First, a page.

ADD, Anxiety, Depression & Addiction Part 3

So in part 2, we looked at what serotonin and dopamine actually do.  A short recap is that Serotonin is a chemical in your brain that promotes happiness and joy and Dopamine is a chemical that helps you focus as well as make good choices.

So what happens when you have to little serotonin or dopamine?

Since these neurotransmitters are so integral to our behavior patterns and emotional health, changes in personality and habits can point to a deficiency in them. The reason I tend to think regulating dopamine plays a particularly large role in treating depression is that if you take a look at individuals with low dopamine, they have difficulties with memory, thinking, organization and are unable to feel pleasure.  Schizophrenics also tend to have abnormally low levels of dopamine levels as well, and as a result are unable to maintain motivation or stay productive.  Those with low dopamine levels can display Parkinson’s like symptoms, with slowed reaction times.  Those with deficient levels of dopamine are prone to attention deficit disorders, and addictive behaviors.

Low serotonin can result in OCD-like symptoms including obsessive thoughts and compulsive behaviors.  It can display as impulsivity, suicidal thoughts, aggressive behavior, etc.  Lowered levels of serotonin are linked towards unstable moods, sugar cravings, constant worrying, insomnia and pervasive-sadness.

So what are some natural ways we can raise these neurotransmitters?

We’re learning more and more how these neurotransmitters are connected to various food and lifestyle choices and there are quite a few ways we can intervene without drugs that can greatly improve our hormone balance.  Dr. Daniel Amen, author of Change your Brain, Change your Life has done quite a bit of research on these subjects and has extensive studies available to review.  Noting the level of success he’s had with his patients, I’ve drawn inspiration from his work in my recommendations.

Increasing the amount of foods you consume that contain tryptophan, a precursor for serotonin, will help boost this hormone.  Seeds and nuts are fairly high, as well as most animal sources of protein.  Temporarily increasing the amount of carbohydrates in your diet, especially from sources such as lentils and oats, can make serotonin more available in your bloodstream, though long term increased carbohydrate consumption can cause other issues such as impaired glucose tolerance.

The link between serotonin and dopamine as they relate to exercise is still unclear, though studies suggest that regular exercise that is at least a moderate intensity contributes to a favorable balance and can improve the conditions associated with too little of these hormones.  Note that voluntary exercise that you find enjoyable will stimulate the release of appropriate hormones, whereas if you feel like your exercise is a chore, or you feel forced into it, you’ll instead be increasing stress hormones and causing harm instead of promoting health.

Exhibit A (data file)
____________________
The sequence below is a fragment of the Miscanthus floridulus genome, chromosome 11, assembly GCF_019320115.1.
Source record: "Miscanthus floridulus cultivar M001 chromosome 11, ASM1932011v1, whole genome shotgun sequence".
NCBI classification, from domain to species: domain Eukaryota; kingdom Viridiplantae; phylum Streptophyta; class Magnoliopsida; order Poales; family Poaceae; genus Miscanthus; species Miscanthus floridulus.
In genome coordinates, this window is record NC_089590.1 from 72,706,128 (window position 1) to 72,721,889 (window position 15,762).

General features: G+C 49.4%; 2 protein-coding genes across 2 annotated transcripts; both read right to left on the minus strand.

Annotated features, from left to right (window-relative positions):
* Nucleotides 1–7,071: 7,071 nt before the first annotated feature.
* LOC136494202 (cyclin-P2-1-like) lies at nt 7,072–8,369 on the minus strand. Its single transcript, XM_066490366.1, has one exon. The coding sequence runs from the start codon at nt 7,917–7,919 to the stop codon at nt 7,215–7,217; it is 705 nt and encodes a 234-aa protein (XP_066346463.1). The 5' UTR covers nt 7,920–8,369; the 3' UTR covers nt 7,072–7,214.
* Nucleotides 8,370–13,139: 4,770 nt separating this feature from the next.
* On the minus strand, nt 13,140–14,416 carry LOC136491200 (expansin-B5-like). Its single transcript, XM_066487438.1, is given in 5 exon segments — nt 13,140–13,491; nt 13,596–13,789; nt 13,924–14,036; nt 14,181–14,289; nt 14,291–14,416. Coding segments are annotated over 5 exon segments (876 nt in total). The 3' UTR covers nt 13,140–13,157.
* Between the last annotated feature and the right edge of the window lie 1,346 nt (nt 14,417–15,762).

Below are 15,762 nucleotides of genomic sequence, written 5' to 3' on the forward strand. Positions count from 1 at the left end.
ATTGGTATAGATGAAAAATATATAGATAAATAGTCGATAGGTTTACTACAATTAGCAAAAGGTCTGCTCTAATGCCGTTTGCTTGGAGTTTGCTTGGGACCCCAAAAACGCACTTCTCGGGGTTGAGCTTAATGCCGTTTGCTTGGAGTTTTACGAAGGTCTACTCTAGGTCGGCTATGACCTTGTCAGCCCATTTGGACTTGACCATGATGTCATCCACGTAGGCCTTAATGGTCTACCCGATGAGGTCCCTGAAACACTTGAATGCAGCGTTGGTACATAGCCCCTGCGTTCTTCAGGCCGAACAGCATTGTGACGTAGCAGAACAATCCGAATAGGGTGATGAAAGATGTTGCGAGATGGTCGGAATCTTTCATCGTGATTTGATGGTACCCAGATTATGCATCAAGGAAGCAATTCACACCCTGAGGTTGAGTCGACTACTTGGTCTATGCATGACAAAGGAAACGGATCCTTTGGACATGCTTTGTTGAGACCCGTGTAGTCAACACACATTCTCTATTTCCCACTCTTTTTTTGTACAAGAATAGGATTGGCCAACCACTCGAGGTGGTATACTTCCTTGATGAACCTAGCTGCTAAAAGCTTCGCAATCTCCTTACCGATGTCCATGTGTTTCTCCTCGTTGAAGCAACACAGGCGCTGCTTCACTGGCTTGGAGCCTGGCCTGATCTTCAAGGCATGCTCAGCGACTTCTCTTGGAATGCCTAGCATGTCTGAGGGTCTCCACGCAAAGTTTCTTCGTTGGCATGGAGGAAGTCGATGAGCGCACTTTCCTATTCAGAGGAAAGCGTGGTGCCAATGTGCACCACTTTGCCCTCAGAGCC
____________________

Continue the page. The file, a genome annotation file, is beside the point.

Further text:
Vitamin D is an essential backbone to the production of these and all of our hormones, so it makes sense to optimize your vitamin D level.  I choose to take Usana’s vitamin D as they are a pharmaceutical grade vitamin (www.usana.com).  You can also add some additional sunlight to your skin by exposing it on a daily basis, aiming for at least 30 minutes of sun on as much skin as your are able to show.

Omega 3 fatty acids, preferably from fish oil, is an ideal choice when aiming for hormone balance and brain health.  Again I choose to take Usana’s Bio-Omega as the quality is pharmaceutical grade.  These specific fish oils are high in DHA, which helps the brain to function better and balances the release of various chemicals that improve our overall brain chemistry and integrity.  DHA protects neurological function and hormone balance even for those with severe disorders, so while it may not restore your serotonin and dopamine levels immediately, it may be the biggest step you can take towards regaining balance.  DHA is the structural backbone of many neural tissues and is in the greatest need when our brains are developing in youth and in cases where there is damage to the brain tissue, such as in head injuries and cognitive diseases like Alzheimer’s.

While DHA can have a calming effect on the brain, EPA, which is another component of fish oil, is energizing to our neural processes.  Most fish oil is 60% EPA and 40% DHA and this combination can make our brains work more efficiently, needing less energy to regulate moods and processes inside the body, as well as increasing our ability to think quickly and form new memories.  EPA is a type of Omega 3 that is constantly used and depleted and supplemental EPA has been linked to increased academic performance, reduced inflammation and improvement in mental health issues such as depression and addiction.  While DHA can be considered the structural foundation of neural tissues, EPA is like the maintenance team, making sure everything runs smoothly.

Adding a magnesium powder before bed can not only help you sleep better, but will help restore reserves of this mineral that is often quite depleted and is difficult to replenish through diet alone.  Adding a well-formulated B complex in the mornings will help you to maintain energy balance throughout the day and these vitamins are co factors in allowing our tissues to respond correctly to transmitter signals.

Armed with a more complete picture of the factors that cause these imbalances, I believe that we should have hope that we can create not only improvement, but a picture of your ideal health.

A point to ponder on my friends…

 

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